Crimping is the controlled deformation of the cartridge case mouth to strengthen the grip on the bullet.
- provides a smoother contour for feeding ammunition (especially in repeating arms),
- prevents bullet set-up during ammunition feeding,
- aids with ignition of the main charge by adding additional friction to retard the bullet as it exits the cartridge case when pressure builds.
The presence or absence of a crimp and the depth to which the crimp is formed are dependent on the type of cartridge. Some cartridges (e.g., 9 mm Luger and .45 Auto) use the case mouth to stop the cartridge from feeding too deeply into the chamber of the firearm. These cartridges are said to headspace on the case mouth. Applying a deep roll crimp to these types of cartridges will likely cause poor accuracy and misfires; they can be successfully loaded without a crimp. However, a very light crimp (barely observable) can smooth handling burrs at the case mount and improve reliability, while providing the required headspace support. This subtle crimp (taper crimp) is applied with a die having a gradually tapered crimping shoulder.
Most factory rifle cartridges and all revolver cartridges receive a substantial crimp at assembly. Revolvers that produce noticeable recoil can cause uncrimped ammunition to lengthen. The effects of inertia during recoil can cause poorly secured bullets to slide forward, possibly causing a malfunction in revolvers. Cartridges can also elongate under heavy recoil in box magazine rifles. In repeating rifles, feeding can force an unsecured (uncrimped) bullet to move too deeply into the case to continue feeding properly.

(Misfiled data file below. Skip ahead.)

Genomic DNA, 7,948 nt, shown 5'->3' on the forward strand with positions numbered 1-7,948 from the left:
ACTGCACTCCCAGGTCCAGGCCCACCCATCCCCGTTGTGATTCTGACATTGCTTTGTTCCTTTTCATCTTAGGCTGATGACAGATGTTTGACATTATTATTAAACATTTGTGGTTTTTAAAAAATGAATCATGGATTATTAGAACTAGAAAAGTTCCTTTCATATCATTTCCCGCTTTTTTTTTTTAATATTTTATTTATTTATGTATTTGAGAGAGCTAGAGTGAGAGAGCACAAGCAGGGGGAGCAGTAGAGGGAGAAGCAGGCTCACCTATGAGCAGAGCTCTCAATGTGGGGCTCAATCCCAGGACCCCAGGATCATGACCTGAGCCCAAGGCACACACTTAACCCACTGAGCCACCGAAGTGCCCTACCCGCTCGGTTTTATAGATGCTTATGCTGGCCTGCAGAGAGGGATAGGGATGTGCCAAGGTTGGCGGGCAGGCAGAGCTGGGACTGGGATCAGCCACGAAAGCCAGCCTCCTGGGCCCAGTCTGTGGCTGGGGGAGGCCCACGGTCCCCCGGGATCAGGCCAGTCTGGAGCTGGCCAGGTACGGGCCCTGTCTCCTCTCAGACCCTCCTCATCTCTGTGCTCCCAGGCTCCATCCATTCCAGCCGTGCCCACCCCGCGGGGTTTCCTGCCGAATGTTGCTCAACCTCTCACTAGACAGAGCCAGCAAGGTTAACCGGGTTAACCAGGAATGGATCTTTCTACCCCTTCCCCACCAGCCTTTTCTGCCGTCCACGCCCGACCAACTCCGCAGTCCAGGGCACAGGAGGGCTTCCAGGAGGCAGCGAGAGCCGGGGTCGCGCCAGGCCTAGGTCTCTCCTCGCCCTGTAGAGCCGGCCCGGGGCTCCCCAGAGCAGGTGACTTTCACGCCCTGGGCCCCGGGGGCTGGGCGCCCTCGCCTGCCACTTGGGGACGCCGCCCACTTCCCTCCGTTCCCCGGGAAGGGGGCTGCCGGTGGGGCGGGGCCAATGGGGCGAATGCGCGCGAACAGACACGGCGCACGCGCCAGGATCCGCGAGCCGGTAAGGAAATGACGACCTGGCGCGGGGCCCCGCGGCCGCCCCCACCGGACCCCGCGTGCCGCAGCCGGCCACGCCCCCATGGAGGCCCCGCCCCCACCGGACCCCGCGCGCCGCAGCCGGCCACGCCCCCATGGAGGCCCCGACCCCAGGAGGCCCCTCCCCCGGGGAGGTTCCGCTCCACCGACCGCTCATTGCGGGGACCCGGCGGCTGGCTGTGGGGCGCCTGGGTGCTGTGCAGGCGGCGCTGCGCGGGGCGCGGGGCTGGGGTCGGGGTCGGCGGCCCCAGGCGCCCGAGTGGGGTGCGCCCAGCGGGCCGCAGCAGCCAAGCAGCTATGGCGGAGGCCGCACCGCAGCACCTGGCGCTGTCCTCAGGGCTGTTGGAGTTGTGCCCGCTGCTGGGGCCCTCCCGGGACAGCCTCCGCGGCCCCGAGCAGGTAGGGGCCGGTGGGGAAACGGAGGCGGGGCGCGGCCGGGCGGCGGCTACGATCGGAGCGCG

Roll crimping is common for revolver ammunition; a different system is used for many rifle cartridges, including military cartridges. A roll crimped case is assembled with a crimp shoulder to reinforce placement of the bullet in the mouth of the cartridge case.
Collet crimping applies force perpendicular to the case axis. A tapered steel tube with partially slit walls, a collet has a step machined on its interior surface that corresponds to the position of the case mouth. The collet moves up and down in a hollow die. As the vertical position of the collet changes, the tapered exterior moves against the support die, forcing the fingers formed by splitting the walls to move inward. This applies pressure to the case mouth where it meets the internal step. Examining the case mouth can identify collet crimping. The crimp area will have short vertical lines between the compressed areas consistent with the number of segments in the collet.
Taper crimping is the least stressful of the three crimp methods and can be used with any bullet. Roll crimping and collet crimping require that bullets have a recess into which the case mouth can be deflected. Without this, crimping will damage the case and/or the bullet.
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